The foundation of your core is much more than just your abdominal muscles. It includes muscles that lie deep within your torso, right up to your neck, and your shoulders. The core includes the following structures:
- Multifidus –A very deep muscle that runs from the neck (C3) to the lumbar spine (L5). Approximately two thirds of the static support in your back is produced through contraction of the Multifidus muscle.
- Interspinales, Intertransversarii, Rotatores – Deep structures that attach directly to the spinal column. These are very important for rotatory motion and lateral stability.
- Internal/External Obliques & Transversus Abdominis –These structures transmit a compressive force, and act to increase intra-abdominal pressure that stabilizes the lumbar spine.
- Erector Spinae – These muscles help to balance all the forces involved in spinal flexion.
- Quadratus Lumborum – This muscle stabilizes the 12th rib during respiration and laterally flexes the trunk.
- Thoracolumbar Fascia – This area supplies tensile support to the lumbar spine, and is used for load transfer throughout the lumbar region.
These muscles connect to the spine, pelvis, and shoulders to create a solid foundation of support. When these core muscles are strong, flexible, and move freely, then the athlete is able to generate controlled, powerful movements in his/her arms and legs.
Imbalances Weaken Your Core
Training long hours does not guarantee that you have core stability. In fact, spending too much time working within one plane of motion often creates core imbalances. Add these imbalances to stresses caused by poor posture during running, and the repetitive motions of swimming, and you have an equation for the development of a weak core.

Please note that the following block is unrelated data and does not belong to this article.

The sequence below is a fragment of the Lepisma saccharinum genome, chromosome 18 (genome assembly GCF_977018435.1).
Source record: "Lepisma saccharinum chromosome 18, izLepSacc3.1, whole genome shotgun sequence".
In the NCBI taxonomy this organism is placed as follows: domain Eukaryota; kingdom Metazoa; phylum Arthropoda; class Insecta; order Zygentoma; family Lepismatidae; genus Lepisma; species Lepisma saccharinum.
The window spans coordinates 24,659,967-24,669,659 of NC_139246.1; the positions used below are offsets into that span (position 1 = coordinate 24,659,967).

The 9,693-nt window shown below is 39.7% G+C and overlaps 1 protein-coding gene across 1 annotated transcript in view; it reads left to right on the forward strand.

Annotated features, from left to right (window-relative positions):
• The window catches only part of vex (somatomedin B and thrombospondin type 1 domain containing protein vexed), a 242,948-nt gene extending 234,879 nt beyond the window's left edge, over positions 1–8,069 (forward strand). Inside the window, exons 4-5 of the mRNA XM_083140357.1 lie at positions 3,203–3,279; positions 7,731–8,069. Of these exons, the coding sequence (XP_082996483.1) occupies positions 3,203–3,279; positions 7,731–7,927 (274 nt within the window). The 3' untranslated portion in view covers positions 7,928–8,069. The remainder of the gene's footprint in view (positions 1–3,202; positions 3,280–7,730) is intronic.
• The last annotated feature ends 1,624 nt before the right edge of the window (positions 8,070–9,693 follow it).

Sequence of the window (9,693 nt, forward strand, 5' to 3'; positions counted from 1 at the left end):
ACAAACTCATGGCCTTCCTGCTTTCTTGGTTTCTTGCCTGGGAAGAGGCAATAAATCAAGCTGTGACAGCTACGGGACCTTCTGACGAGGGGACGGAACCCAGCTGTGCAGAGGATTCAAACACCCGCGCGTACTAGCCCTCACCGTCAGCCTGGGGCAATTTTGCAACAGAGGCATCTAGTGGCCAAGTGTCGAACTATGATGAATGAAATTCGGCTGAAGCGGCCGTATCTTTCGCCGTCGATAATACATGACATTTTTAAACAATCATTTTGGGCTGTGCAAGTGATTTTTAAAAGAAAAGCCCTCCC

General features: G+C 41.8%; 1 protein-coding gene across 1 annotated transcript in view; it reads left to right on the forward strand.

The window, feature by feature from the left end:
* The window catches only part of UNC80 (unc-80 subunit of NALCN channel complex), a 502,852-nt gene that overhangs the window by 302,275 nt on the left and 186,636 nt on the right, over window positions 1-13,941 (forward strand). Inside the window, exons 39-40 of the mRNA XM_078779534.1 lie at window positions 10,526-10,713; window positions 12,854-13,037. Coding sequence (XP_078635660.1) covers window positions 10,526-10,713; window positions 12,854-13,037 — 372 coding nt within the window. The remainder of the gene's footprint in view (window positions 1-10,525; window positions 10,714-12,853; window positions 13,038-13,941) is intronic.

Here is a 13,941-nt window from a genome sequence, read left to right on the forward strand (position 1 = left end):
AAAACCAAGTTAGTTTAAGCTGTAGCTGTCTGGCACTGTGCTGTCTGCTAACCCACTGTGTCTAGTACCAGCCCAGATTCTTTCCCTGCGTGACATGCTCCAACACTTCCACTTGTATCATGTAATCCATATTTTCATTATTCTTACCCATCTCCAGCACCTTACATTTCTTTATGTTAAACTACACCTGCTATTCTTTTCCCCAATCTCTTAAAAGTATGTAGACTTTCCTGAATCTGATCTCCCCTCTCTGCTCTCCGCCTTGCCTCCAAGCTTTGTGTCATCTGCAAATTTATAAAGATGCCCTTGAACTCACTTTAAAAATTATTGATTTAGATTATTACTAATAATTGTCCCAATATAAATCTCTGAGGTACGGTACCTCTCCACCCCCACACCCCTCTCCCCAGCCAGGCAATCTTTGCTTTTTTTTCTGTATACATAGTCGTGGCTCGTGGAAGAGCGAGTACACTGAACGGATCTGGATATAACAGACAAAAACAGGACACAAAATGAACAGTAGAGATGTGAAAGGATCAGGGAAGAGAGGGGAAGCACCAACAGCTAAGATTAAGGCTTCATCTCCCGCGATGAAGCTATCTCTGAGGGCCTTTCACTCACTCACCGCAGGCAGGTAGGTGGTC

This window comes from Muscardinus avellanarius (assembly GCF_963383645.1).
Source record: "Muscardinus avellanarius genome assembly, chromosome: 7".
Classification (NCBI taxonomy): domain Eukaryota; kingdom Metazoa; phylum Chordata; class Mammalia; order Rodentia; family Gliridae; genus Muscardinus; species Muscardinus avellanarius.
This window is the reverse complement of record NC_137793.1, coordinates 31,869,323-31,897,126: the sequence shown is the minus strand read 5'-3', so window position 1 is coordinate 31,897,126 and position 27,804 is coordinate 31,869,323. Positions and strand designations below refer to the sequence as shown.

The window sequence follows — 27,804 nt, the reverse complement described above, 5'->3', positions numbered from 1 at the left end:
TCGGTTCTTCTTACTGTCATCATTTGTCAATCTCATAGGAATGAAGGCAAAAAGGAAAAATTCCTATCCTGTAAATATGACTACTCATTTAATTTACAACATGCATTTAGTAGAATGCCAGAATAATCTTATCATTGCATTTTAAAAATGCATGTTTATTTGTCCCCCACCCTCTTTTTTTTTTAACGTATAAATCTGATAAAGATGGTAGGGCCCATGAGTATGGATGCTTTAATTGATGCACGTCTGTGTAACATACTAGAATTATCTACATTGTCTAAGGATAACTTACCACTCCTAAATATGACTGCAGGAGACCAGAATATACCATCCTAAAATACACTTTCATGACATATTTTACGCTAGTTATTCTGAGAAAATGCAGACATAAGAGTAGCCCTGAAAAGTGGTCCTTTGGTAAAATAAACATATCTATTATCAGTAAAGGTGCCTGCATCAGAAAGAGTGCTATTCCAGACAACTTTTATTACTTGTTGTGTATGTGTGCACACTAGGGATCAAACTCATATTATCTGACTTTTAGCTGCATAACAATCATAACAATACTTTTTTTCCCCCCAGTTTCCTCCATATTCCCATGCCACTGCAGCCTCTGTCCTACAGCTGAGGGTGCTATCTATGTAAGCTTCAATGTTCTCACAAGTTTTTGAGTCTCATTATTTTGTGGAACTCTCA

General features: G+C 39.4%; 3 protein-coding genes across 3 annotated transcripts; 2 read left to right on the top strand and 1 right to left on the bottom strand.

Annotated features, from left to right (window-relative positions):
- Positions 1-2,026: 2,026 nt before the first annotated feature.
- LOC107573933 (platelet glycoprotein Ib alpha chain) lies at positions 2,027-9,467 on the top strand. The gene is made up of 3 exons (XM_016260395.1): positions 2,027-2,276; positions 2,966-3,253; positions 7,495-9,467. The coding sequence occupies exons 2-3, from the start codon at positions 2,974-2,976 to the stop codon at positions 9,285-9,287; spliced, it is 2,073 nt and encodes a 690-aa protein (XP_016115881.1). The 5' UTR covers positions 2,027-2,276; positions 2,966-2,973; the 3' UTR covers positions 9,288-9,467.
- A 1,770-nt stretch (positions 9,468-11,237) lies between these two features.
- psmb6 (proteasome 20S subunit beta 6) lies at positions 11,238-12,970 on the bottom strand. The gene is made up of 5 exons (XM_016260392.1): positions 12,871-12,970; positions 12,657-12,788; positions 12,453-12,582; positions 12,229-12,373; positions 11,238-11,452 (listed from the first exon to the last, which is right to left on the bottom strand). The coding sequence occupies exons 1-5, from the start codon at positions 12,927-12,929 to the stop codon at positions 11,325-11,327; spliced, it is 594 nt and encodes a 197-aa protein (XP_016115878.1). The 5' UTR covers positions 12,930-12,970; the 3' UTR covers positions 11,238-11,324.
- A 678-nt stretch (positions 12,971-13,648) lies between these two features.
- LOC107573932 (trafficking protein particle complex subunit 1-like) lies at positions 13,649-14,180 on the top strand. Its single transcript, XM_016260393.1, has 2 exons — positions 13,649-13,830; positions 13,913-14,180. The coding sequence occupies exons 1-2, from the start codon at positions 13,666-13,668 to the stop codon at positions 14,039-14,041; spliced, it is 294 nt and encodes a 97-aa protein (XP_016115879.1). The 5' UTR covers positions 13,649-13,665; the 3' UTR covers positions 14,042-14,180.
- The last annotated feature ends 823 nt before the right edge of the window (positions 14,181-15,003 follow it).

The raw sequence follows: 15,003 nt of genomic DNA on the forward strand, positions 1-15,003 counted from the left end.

Often the athlete tries to correct these imbalances by heading to the gym to strengthen weakened areas. Unfortunately, since many weight machines only work through one plane of motion (usually sagittal), these strengthening exercises only reinforce core instability.
Imbalances Affect Performance and Lead to Injury
Optimum posture is based on the attainment of a balance between primary muscle movers and their opposing muscles. This is referred to as a force coupled relationship – when muscles act in opposition to each other to create a movement. An imbalance is created when one muscle group is overworked in comparison to its opposing structure.
Most cyclists focus on their hamstrings, quadriceps, and gluteals and forget about the importance of core stability.
Consider how many hours the triathelete spends bent over in a flexed position on the aero bars, with no rotational or side bending motions. A strong core is needed to counter-balance these forces.
With a focus on the core, a cyclist can generate more power and can sustain a higher level of intensity for longer periods.
A stronger core also means less stress on the primary muscle movers and a delay in the build up of lactic acid.
Even minor changes such as brake position can affect core stability.
- If the brake handle position is too low, the cyclist is forced to reach too far forward with their forearms.